One month ago, I was driving home from the airport. I had flown into San Francisco from Seattle and was headed home through Sonoma County to my mom’s house in Napa, where I would get my things together before going to work that night. I was sitting there in the afternoon traffic in Carneros when I began thinking about what was to come: I was going to crew up on the boat at 2100 that night as the engineer – the “chief”.

At my company, anyone who aspires to become a captain, also known as an operator, is required to spend time in the position of deck hand and engineer before they are allowed to begin training as an operator. I had gotten signed off in the engine room at last and this week I would be in charge of the engine room, responsible for transferring fuel and maintaining the engines, generators, drives, winches and all of their systems.

The next moment, a wave of fear and nausea washed over me. I can’t do it. I can’t do this, I’m going to fail. The fear was so overwhelming, I found myself crying. I was all alone, in traffic on a warm spring afternoon, and the fear of failure loomed dark and menacing in front of me. The first time I worked on a tugboat and saw the fuel manifold, bristling with valves, in the engine room, I thought to myself, Oh, heck no.” I could never figure that out! How do those guys do it? It must be impossible, it must be so confusing. For me, it all seemed to happen inside a black box. I had no idea how things worked.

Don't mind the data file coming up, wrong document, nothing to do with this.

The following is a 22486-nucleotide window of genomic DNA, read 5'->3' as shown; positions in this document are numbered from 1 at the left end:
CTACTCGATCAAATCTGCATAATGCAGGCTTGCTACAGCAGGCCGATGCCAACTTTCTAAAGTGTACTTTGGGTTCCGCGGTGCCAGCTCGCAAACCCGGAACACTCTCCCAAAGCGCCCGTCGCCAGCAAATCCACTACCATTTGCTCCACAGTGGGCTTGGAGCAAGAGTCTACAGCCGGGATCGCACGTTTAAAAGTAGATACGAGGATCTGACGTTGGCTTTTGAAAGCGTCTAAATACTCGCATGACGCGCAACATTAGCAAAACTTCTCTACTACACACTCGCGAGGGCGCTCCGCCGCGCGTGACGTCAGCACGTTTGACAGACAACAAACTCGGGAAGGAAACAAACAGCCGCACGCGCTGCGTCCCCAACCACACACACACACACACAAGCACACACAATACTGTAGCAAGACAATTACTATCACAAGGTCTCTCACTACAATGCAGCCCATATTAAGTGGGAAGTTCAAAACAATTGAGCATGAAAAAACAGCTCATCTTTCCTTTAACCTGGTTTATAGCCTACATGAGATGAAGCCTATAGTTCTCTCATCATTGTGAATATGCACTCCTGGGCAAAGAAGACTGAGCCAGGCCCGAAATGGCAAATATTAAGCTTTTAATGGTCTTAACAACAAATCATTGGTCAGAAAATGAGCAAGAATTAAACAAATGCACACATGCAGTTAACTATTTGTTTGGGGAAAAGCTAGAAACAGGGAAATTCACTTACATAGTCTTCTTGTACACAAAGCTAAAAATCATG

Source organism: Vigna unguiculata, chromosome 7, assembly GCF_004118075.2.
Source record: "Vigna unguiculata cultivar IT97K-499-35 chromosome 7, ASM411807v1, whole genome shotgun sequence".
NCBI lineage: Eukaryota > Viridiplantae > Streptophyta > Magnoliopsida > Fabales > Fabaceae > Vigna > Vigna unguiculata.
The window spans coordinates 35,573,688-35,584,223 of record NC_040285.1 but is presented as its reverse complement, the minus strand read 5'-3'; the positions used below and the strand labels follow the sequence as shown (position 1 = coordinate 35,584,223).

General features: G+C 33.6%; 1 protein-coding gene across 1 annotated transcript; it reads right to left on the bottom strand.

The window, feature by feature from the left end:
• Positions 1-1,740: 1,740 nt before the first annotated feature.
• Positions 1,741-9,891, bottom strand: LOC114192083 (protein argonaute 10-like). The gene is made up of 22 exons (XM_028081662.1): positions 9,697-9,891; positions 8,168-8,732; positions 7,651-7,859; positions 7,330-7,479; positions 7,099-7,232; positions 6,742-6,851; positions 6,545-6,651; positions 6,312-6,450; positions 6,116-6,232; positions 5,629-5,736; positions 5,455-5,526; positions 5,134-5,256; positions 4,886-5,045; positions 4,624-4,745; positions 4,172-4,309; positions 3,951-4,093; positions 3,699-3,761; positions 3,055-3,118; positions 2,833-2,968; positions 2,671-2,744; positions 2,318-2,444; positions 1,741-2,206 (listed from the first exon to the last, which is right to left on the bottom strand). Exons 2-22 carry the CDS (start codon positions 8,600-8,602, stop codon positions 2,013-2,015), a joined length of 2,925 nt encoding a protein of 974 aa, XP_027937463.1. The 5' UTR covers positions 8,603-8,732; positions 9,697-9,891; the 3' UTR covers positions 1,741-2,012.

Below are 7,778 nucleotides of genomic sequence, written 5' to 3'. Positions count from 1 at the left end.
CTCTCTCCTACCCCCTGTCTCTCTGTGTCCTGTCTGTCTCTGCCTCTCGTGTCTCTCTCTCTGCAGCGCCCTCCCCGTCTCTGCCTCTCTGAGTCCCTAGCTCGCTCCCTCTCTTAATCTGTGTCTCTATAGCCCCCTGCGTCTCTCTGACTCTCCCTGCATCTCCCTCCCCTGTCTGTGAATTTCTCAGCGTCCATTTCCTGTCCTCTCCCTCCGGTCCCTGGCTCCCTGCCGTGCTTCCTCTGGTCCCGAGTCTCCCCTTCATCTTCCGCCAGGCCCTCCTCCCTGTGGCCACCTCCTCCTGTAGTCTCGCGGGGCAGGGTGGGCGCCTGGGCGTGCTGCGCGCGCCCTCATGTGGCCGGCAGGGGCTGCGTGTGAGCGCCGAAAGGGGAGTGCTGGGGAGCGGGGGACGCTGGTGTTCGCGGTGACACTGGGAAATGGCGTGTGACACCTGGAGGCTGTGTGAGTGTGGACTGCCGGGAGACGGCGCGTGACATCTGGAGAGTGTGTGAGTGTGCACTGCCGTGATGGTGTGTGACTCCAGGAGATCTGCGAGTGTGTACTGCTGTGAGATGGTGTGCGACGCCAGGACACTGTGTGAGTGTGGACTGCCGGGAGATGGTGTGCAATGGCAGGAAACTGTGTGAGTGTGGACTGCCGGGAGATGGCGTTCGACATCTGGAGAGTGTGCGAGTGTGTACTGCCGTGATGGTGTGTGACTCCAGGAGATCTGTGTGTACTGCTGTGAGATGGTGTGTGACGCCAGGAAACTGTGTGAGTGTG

Slowly but surely, I learned the systems as I made engine rounds and completed sea projects over those first few years. Later, during a stint as a “deckineer” in Tacoma, I became more familiar with start-stop procedures and transferring between shore and generator power. Working as a chief mate in Valdez, I participated as often as I could in oil and fuel filter changes, as well as various other projects with the engineers who were interested in helping me learn. (The guys who taught me on all of the boats I worked on over the years were some of the best humans I’ve ever met – shout out to you all, I’m eternally grateful.)

And a month ago, as I sat there telling myself I couldn’t possibly sail as chief, I had already been working as a deck hand for a year and a half and learning just about everything I could learn about our engine rooms. I certainly didn’t know everything – I was not trained as a QMED or a mechanic – but I was ready to confidently complete the basics. If there was anything I didn’t know or was unsure about, our port engineer and operations manager would be a phone call away – they had made this perfectly clear.